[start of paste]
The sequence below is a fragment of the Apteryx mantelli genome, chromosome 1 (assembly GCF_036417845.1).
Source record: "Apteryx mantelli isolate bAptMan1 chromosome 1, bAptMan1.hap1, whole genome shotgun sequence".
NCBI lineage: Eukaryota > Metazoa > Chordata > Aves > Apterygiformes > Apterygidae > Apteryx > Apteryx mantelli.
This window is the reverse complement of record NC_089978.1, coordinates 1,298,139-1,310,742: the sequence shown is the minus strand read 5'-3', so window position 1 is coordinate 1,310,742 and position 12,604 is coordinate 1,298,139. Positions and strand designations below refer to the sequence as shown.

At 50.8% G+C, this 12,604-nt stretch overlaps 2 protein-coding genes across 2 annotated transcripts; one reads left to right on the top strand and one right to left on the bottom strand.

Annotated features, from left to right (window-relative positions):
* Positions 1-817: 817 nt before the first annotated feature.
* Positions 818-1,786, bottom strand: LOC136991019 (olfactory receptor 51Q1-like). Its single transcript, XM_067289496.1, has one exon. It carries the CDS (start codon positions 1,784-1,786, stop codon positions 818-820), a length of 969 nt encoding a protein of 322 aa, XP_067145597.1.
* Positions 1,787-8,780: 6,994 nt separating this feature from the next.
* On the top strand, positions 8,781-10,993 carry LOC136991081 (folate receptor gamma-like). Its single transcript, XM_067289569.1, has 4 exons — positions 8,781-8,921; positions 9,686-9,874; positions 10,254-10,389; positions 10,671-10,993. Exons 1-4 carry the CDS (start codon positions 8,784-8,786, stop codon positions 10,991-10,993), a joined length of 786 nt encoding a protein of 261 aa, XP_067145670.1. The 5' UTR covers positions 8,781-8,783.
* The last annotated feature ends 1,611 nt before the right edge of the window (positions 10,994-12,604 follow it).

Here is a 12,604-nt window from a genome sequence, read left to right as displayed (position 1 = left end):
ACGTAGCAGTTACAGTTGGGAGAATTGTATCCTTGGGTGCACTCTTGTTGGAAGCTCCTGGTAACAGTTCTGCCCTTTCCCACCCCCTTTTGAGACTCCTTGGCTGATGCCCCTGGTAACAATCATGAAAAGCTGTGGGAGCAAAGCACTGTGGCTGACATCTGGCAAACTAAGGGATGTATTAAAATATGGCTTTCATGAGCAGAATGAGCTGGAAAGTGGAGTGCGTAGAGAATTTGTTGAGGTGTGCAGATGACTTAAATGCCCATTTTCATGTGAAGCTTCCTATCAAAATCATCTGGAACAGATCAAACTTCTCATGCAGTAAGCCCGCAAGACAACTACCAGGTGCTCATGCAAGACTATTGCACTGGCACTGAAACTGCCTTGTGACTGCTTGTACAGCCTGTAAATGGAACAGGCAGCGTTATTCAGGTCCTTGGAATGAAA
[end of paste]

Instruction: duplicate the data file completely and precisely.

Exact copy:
The sequence below is a fragment of the Apteryx mantelli genome, chromosome 1 (assembly GCF_036417845.1).
Source record: "Apteryx mantelli isolate bAptMan1 chromosome 1, bAptMan1.hap1, whole genome shotgun sequence".
NCBI lineage: Eukaryota > Metazoa > Chordata > Aves > Apterygiformes > Apterygidae > Apteryx > Apteryx mantelli.
This window is the reverse complement of record NC_089978.1, coordinates 1,298,139-1,310,742: the sequence shown is the minus strand read 5'-3', so window position 1 is coordinate 1,310,742 and position 12,604 is coordinate 1,298,139. Positions and strand designations below refer to the sequence as shown.

At 50.8% G+C, this 12,604-nt stretch overlaps 2 protein-coding genes across 2 annotated transcripts; one reads left to right on the top strand and one right to left on the bottom strand.

Annotated features, from left to right (window-relative positions):
* Positions 1-817: 817 nt before the first annotated feature.
* Positions 818-1,786, bottom strand: LOC136991019 (olfactory receptor 51Q1-like). Its single transcript, XM_067289496.1, has one exon. It carries the CDS (start codon positions 1,784-1,786, stop codon positions 818-820), a length of 969 nt encoding a protein of 322 aa, XP_067145597.1.
* Positions 1,787-8,780: 6,994 nt separating this feature from the next.
* On the top strand, positions 8,781-10,993 carry LOC136991081 (folate receptor gamma-like). Its single transcript, XM_067289569.1, has 4 exons — positions 8,781-8,921; positions 9,686-9,874; positions 10,254-10,389; positions 10,671-10,993. Exons 1-4 carry the CDS (start codon positions 8,784-8,786, stop codon positions 10,991-10,993), a joined length of 786 nt encoding a protein of 261 aa, XP_067145670.1. The 5' UTR covers positions 8,781-8,783.
* The last annotated feature ends 1,611 nt before the right edge of the window (positions 10,994-12,604 follow it).

Here is a 12,604-nt window from a genome sequence, read left to right as displayed (position 1 = left end):
ACGTAGCAGTTACAGTTGGGAGAATTGTATCCTTGGGTGCACTCTTGTTGGAAGCTCCTGGTAACAGTTCTGCCCTTTCCCACCCCCTTTTGAGACTCCTTGGCTGATGCCCCTGGTAACAATCATGAAAAGCTGTGGGAGCAAAGCACTGTGGCTGACATCTGGCAAACTAAGGGATGTATTAAAATATGGCTTTCATGAGCAGAATGAGCTGGAAAGTGGAGTGCGTAGAGAATTTGTTGAGGTGTGCAGATGACTTAAATGCCCATTTTCATGTGAAGCTTCCTATCAAAATCATCTGGAACAGATCAAACTTCTCATGCAGTAAGCCCGCAAGACAACTACCAGGTGCTCATGCAAGACTATTGCACTGGCACTGAAACTGCCTTGTGACTGCTTGTACAGCCTGTAAATGGAACAGGCAGCGTTATTCAGGTCCTTGGAATGAAA